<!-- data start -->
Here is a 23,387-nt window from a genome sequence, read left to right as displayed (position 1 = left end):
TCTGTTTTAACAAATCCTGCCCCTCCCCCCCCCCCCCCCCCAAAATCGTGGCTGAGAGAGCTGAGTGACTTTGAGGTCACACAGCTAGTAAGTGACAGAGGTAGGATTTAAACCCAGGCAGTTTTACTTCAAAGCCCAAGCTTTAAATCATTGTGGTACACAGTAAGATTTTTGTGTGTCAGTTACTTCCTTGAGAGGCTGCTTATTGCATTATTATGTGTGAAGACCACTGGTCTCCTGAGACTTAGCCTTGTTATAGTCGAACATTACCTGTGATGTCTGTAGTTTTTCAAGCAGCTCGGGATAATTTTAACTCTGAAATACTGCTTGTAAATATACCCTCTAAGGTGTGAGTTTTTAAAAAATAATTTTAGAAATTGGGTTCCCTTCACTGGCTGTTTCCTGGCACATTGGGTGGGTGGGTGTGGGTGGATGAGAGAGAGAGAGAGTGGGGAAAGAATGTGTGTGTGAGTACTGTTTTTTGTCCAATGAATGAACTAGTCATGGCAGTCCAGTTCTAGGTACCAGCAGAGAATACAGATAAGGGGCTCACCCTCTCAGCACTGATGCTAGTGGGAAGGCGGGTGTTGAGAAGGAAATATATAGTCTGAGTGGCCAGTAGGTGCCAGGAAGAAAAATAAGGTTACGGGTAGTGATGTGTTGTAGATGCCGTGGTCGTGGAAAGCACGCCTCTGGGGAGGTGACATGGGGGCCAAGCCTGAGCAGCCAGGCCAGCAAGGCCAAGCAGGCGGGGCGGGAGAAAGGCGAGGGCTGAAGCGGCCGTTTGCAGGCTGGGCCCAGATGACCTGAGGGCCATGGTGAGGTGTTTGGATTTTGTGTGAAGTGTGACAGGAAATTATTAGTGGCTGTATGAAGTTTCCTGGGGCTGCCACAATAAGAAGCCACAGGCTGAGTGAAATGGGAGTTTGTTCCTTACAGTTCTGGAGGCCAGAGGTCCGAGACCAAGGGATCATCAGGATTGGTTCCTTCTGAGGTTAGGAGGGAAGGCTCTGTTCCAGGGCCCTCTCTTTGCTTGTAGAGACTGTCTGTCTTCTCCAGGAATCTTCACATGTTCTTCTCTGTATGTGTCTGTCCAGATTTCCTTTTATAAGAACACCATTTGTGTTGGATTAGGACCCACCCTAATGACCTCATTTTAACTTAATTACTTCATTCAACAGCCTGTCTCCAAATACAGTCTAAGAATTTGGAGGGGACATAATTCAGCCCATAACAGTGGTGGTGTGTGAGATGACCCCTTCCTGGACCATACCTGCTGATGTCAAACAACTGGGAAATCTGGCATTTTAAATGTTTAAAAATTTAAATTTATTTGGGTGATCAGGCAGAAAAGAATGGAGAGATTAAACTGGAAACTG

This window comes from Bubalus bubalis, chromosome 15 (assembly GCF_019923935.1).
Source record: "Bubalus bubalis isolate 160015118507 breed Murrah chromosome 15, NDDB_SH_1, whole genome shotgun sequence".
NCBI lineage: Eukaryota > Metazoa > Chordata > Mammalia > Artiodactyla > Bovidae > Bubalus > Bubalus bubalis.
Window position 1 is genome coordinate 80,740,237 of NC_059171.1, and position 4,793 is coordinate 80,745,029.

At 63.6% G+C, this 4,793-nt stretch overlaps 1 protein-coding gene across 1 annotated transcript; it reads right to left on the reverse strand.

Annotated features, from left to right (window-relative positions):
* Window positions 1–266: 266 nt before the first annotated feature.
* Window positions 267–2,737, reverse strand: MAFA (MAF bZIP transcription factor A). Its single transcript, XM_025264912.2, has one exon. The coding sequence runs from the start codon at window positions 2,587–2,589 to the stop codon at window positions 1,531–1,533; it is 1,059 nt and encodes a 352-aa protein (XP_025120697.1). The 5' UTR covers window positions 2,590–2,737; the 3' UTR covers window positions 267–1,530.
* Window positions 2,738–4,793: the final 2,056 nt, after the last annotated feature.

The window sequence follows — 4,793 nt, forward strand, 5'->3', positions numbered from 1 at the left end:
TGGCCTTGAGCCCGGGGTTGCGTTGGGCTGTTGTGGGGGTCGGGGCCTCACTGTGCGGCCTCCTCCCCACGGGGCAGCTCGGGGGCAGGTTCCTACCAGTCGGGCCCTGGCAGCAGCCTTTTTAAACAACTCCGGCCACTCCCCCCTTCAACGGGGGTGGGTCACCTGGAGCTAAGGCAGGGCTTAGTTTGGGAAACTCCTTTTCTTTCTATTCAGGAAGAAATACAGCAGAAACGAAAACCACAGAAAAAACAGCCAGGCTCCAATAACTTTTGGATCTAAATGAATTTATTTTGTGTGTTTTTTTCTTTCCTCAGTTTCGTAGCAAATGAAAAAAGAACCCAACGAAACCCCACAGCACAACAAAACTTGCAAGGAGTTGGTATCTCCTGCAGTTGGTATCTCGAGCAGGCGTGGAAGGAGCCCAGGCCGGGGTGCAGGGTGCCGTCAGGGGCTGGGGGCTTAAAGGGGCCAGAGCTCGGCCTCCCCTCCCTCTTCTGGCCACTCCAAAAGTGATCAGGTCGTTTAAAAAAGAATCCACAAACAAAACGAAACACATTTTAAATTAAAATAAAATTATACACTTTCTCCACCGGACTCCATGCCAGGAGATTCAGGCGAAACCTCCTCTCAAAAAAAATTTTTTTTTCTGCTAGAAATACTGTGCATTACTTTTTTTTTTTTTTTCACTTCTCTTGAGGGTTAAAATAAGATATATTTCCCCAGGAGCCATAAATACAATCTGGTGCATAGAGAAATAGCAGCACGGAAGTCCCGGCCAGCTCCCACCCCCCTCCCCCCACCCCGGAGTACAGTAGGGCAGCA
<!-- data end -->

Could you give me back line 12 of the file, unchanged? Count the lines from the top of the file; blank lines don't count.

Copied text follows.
The window sequence follows — 4,793 nt, forward strand, 5'->3', positions numbered from 1 at the left end: